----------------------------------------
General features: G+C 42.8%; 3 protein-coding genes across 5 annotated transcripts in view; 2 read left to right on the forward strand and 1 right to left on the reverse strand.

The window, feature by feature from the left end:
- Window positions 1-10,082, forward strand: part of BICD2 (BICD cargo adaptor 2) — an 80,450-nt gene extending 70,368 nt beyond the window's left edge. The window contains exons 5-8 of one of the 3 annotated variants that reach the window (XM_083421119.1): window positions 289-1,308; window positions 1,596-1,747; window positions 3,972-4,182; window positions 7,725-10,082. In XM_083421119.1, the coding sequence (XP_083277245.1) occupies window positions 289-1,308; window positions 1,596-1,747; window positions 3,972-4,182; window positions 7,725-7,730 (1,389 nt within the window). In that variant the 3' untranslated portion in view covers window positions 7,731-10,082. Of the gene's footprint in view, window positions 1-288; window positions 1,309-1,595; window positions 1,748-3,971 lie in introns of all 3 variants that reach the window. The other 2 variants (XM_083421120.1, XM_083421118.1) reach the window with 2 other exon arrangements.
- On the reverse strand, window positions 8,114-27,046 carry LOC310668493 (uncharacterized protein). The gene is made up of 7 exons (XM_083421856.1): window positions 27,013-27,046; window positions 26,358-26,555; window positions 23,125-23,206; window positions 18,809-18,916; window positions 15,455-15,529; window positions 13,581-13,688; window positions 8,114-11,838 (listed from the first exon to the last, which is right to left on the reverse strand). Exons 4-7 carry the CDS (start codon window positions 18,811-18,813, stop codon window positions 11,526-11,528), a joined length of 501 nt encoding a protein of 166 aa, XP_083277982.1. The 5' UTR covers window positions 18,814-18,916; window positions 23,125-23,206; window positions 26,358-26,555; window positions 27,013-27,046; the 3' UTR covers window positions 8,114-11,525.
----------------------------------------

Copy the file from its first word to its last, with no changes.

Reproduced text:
General features: G+C 42.8%; 3 protein-coding genes across 5 annotated transcripts in view; 2 read left to right on the forward strand and 1 right to left on the reverse strand.

The window, feature by feature from the left end:
- Window positions 1-10,082, forward strand: part of BICD2 (BICD cargo adaptor 2) — an 80,450-nt gene extending 70,368 nt beyond the window's left edge. The window contains exons 5-8 of one of the 3 annotated variants that reach the window (XM_083421119.1): window positions 289-1,308; window positions 1,596-1,747; window positions 3,972-4,182; window positions 7,725-10,082. In XM_083421119.1, the coding sequence (XP_083277245.1) occupies window positions 289-1,308; window positions 1,596-1,747; window positions 3,972-4,182; window positions 7,725-7,730 (1,389 nt within the window). In that variant the 3' untranslated portion in view covers window positions 7,731-10,082. Of the gene's footprint in view, window positions 1-288; window positions 1,309-1,595; window positions 1,748-3,971 lie in introns of all 3 variants that reach the window. The other 2 variants (XM_083421120.1, XM_083421118.1) reach the window with 2 other exon arrangements.
- On the reverse strand, window positions 8,114-27,046 carry LOC310668493 (uncharacterized protein). The gene is made up of 7 exons (XM_083421856.1): window positions 27,013-27,046; window positions 26,358-26,555; window positions 23,125-23,206; window positions 18,809-18,916; window positions 15,455-15,529; window positions 13,581-13,688; window positions 8,114-11,838 (listed from the first exon to the last, which is right to left on the reverse strand). Exons 4-7 carry the CDS (start codon window positions 18,811-18,813, stop codon window positions 11,526-11,528), a joined length of 501 nt encoding a protein of 166 aa, XP_083277982.1. The 5' UTR covers window positions 18,814-18,916; window positions 23,125-23,206; window positions 26,358-26,555; window positions 27,013-27,046; the 3' UTR covers window positions 8,114-11,525.